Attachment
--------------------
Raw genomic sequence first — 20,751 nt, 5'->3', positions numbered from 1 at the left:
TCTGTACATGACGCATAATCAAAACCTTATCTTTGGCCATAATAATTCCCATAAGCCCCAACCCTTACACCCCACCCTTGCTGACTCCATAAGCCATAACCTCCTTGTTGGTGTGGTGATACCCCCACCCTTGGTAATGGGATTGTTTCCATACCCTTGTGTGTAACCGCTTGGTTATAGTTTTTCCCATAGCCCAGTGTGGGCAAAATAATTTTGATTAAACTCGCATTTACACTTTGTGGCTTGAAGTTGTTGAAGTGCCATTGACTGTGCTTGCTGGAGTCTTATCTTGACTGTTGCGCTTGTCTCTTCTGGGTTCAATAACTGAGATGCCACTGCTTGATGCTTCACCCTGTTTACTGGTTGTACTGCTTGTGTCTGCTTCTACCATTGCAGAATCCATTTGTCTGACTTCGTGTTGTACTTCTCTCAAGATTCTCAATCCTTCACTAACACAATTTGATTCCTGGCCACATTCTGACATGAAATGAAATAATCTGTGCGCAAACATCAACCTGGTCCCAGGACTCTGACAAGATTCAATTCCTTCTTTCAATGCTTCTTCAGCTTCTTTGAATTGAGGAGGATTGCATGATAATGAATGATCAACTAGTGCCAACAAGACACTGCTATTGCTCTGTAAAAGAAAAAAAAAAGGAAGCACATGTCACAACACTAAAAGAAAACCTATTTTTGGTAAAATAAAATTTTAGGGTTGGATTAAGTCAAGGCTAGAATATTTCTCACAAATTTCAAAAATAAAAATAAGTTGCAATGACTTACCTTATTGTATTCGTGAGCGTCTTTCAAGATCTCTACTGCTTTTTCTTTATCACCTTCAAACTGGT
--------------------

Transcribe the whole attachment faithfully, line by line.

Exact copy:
Raw genomic sequence first — 20,751 nt, 5'->3', positions numbered from 1 at the left:
TCTGTACATGACGCATAATCAAAACCTTATCTTTGGCCATAATAATTCCCATAAGCCCCAACCCTTACACCCCACCCTTGCTGACTCCATAAGCCATAACCTCCTTGTTGGTGTGGTGATACCCCCACCCTTGGTAATGGGATTGTTTCCATACCCTTGTGTGTAACCGCTTGGTTATAGTTTTTCCCATAGCCCAGTGTGGGCAAAATAATTTTGATTAAACTCGCATTTACACTTTGTGGCTTGAAGTTGTTGAAGTGCCATTGACTGTGCTTGCTGGAGTCTTATCTTGACTGTTGCGCTTGTCTCTTCTGGGTTCAATAACTGAGATGCCACTGCTTGATGCTTCACCCTGTTTACTGGTTGTACTGCTTGTGTCTGCTTCTACCATTGCAGAATCCATTTGTCTGACTTCGTGTTGTACTTCTCTCAAGATTCTCAATCCTTCACTAACACAATTTGATTCCTGGCCACATTCTGACATGAAATGAAATAATCTGTGCGCAAACATCAACCTGGTCCCAGGACTCTGACAAGATTCAATTCCTTCTTTCAATGCTTCTTCAGCTTCTTTGAATTGAGGAGGATTGCATGATAATGAATGATCAACTAGTGCCAACAAGACACTGCTATTGCTCTGTAAAAGAAAAAAAAAAGGAAGCACATGTCACAACACTAAAAGAAAACCTATTTTTGGTAAAATAAAATTTTAGGGTTGGATTAAGTCAAGGCTAGAATATTTCTCACAAATTTCAAAAATAAAAATAAGTTGCAATGACTTACCTTATTGTATTCGTGAGCGTCTTTCAAGATCTCTACTGCTTTTTCTTTATCACCTTCAAACTGGT